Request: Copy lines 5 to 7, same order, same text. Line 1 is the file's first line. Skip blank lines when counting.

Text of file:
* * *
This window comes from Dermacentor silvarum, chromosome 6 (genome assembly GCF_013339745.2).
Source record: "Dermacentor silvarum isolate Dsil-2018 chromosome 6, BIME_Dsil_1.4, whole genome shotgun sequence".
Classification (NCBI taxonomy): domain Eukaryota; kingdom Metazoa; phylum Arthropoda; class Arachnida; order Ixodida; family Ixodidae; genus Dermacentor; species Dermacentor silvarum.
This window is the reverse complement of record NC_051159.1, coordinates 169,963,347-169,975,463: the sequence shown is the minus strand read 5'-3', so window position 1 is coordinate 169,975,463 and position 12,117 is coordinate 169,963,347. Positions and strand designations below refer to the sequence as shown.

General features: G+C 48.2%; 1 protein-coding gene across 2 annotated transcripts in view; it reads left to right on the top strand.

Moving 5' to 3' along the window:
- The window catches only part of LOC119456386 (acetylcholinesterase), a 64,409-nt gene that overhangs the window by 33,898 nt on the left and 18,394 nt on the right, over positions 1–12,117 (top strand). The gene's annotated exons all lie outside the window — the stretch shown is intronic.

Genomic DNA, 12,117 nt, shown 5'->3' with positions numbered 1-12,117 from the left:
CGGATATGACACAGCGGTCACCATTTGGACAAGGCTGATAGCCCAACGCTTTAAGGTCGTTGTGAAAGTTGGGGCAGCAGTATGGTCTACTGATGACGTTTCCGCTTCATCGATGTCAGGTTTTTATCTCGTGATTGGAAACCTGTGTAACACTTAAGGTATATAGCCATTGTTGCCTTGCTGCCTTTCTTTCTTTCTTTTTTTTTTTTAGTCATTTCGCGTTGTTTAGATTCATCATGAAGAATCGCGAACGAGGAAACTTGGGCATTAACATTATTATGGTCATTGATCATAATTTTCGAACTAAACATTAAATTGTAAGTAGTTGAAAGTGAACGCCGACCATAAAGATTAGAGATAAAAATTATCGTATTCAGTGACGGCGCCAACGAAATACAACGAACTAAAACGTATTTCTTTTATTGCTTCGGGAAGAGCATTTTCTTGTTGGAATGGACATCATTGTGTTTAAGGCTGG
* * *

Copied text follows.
General features: G+C 48.2%; 1 protein-coding gene across 2 annotated transcripts in view; it reads left to right on the top strand.

Moving 5' to 3' along the window:
- The window catches only part of LOC119456386 (acetylcholinesterase), a 64,409-nt gene that overhangs the window by 33,898 nt on the left and 18,394 nt on the right, over positions 1–12,117 (top strand). The gene's annotated exons all lie outside the window — the stretch shown is intronic.